Habibi
through the door, or Cousin Fowzi and Aunt Muna entered with welcomes and a basket of oranges, everyone stood up, hugged, kissed, exclaimed, patted, and went through the entire cycle again.
    “I think I’m getting hypnotized,” Rafik said.
    Then Aunt Saba, which Poppy said meant “morning,” appeared carrying a large brass tray filled with steaming glasses of musky-smelling tea—
maramia
—an herb good for the stomach. Rafik drank five glasses. Back home he could drink a whole bottle of cranberry juice by himself at one sitting.
    The grocer showed up, and the postmaster, and the principal of the village school, and the neighbor, Abu Mahmoud, who grew famous green beans, and all of their wives and babies and teenagers and cats.
    But the extra visitors left just as a huge tray of dinner appeared, hunks of baked lamb surrounded by rice and pine nuts. The remaining family members gathered around to dig into it with their forks. Poppy asked if his family could have individual plates since they weren’t used to eating communally.
    Aunt Amal brought out four plates of different sizes and colors. Liyana’s was blue, with a crack. Her aunt looked worried, as if she might not like it. Liyana ate a mound of rice and onions and sizzled pine nuts, but steered clear of the lamb.
    Sitti kept urging Liyana, through Poppy, “Eat the lamb.” She said Liyana
needed it
. Poppy told her Liyana was a very light eater, a big lie of course, but convenient for the moment. Rafik was drinking soupy yogurt, one of his two thousand favorite food items. “I’m recovering,” he whispered to Liyana. “I’m feeling better now. Who is that guy and why does he keep waving at me with his ball?”
    Rafik and their animated cousin Muhammad stepped into Sitti’s courtyard to play catch in the glow from a single bright bulb, but Liyana felt too tired, suddenly, to follow them. Sitti asked Poppy some questions about Liyana—Liyana could tell because they both stared at her as they talked. Now and then her name cropped up in their Arabic like a little window. But she couldn’t see through it. She thought she could close her eyes and sleep for two days. Even her watch felt heavy on her arm. It was 10 P.M. She hadn’t taken it off since they left Missouri—how many time zones had they crossed by now?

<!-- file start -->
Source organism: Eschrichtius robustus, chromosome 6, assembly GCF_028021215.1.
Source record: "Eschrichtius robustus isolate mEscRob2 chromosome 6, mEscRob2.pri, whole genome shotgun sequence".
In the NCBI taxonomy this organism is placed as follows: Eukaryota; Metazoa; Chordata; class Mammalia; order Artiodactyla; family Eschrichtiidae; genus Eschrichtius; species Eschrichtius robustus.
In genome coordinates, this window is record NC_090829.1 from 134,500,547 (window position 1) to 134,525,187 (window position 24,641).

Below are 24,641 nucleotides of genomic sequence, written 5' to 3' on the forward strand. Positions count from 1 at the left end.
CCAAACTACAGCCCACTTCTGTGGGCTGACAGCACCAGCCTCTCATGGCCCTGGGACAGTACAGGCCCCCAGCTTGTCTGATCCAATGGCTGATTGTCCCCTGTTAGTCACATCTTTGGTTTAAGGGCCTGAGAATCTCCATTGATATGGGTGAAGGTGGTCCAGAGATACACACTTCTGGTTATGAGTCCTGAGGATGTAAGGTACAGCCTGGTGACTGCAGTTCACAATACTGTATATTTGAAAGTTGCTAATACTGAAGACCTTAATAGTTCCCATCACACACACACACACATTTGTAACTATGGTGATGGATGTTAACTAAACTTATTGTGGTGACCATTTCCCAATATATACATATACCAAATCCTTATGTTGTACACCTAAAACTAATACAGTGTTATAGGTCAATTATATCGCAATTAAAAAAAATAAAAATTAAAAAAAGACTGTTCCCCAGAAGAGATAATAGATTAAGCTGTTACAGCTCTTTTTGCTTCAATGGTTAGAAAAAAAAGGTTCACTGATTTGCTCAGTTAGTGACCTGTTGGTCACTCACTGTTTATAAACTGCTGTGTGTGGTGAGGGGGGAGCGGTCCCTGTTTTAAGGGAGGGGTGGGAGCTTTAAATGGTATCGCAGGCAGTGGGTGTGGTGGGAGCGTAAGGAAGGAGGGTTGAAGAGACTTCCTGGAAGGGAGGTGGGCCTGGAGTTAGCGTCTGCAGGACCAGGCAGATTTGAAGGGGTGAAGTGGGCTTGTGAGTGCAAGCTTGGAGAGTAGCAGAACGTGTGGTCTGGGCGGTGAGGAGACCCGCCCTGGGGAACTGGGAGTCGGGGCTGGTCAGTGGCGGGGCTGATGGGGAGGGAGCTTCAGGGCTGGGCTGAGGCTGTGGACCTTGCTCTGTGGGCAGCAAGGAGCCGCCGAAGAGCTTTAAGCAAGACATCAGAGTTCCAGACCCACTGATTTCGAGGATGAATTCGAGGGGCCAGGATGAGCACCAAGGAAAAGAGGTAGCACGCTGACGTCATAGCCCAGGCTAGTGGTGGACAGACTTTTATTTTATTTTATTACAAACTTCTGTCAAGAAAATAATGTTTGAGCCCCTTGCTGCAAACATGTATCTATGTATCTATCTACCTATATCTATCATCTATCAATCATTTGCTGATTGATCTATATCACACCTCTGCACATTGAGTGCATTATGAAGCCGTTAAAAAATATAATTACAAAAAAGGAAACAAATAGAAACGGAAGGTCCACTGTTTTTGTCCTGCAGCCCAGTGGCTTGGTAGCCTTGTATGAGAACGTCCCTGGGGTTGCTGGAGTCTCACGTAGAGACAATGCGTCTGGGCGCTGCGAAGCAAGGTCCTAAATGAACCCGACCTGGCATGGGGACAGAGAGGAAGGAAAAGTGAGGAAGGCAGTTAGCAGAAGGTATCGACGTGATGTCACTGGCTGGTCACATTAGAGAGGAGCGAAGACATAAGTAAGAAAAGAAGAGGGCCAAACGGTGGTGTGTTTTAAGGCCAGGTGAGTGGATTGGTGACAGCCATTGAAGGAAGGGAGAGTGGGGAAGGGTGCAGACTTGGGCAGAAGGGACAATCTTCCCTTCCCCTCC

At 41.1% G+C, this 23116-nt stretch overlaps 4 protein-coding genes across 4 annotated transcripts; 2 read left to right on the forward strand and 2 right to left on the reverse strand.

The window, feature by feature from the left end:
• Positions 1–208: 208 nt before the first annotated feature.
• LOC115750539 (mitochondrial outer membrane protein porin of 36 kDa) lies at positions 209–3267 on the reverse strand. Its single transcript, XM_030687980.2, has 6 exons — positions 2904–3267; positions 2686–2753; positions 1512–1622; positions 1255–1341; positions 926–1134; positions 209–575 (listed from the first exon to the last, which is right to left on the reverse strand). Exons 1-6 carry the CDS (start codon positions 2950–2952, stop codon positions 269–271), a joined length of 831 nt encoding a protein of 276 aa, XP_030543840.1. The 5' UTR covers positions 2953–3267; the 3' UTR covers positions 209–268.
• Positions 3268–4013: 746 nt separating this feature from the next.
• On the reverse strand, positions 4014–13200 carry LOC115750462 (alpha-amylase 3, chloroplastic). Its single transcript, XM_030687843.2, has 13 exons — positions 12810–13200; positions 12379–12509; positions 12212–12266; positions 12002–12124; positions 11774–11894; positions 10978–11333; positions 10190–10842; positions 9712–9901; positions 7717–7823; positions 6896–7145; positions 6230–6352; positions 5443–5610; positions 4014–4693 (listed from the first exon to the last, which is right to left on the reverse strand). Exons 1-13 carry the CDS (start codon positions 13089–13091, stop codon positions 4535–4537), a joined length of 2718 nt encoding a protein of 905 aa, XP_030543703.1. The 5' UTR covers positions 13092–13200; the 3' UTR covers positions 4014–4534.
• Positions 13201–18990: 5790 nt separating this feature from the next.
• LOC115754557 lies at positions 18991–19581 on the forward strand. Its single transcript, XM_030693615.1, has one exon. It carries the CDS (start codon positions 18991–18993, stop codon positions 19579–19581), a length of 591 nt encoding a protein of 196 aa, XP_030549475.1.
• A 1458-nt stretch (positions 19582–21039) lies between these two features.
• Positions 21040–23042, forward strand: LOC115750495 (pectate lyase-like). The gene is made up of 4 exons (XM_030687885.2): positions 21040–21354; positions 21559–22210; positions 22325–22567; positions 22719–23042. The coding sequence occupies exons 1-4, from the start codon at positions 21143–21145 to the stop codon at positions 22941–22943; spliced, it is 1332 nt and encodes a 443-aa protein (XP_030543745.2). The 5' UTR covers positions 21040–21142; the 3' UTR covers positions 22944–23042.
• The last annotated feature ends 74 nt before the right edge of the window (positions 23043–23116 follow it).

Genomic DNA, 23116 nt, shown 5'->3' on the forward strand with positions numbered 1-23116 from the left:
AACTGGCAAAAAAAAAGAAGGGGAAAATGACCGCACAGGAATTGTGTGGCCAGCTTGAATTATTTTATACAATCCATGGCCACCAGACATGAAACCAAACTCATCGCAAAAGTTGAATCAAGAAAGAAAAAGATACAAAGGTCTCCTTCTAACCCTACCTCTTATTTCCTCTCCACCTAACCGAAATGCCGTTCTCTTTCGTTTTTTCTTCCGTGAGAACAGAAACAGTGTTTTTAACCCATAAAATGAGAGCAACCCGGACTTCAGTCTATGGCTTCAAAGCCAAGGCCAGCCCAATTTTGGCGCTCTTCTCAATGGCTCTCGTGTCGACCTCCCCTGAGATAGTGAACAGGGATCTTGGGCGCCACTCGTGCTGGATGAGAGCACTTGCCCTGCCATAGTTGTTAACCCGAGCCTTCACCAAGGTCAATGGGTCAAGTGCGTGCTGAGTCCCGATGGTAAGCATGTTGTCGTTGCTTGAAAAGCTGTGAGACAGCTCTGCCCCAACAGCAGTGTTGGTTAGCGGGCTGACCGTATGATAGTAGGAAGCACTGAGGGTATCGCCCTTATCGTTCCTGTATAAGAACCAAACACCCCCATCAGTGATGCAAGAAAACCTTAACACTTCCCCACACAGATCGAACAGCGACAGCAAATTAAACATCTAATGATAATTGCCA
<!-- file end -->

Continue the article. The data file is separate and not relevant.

Liyana tried to be polite to everyone by smilingand tipping her head over to one side so they couldn’t tell if she were saying no or yes. How long would it take till they knew one true thing about her?
    Voices in the village streets bounced off stone walls. They rose into the night sky like kites, billowed, and disappeared. A
muezzin
gave the last call to prayer of the day over a loudspeaker from the nearby mosque and all the relatives rose up in unison and turned their backs on Liyana’s family. They unrolled small blue prayer rugs from a shelf, then knelt, stood, and knelt again, touching foreheads to the ground, saying their prayers in low voices. They didn’t mind that Liyana’s family was sitting there staring at them. When they were done, they rolled up the rugs and returned to sit in the circle.
    “Poppy,” Liyana whispered, touching his hand. “Did you ever pray the way they pray?”
    “Always—in my heart.”
    Sitti told Poppy she was going to make a pilgrimage to Mecca this year for sure, especially if he would give her money to ride the bus. Tayeb the Elder asked for money to install a shower in his new bathroom and Uncle Hamza said he could really use a stove and suddenly everyone was asking for things, voices tangling together as Poppy translated. He looked more and more uncomfortable.Soon he turned toward their mother, saying, “When the talk gets to money, we get rolling,” and he stood up.
    He said they were so exhausted their heads were falling off. They needed to return to Jerusalem to their hotel immediately. Some angry grumbling erupted because the older relatives thought they should be sleeping in the village with their

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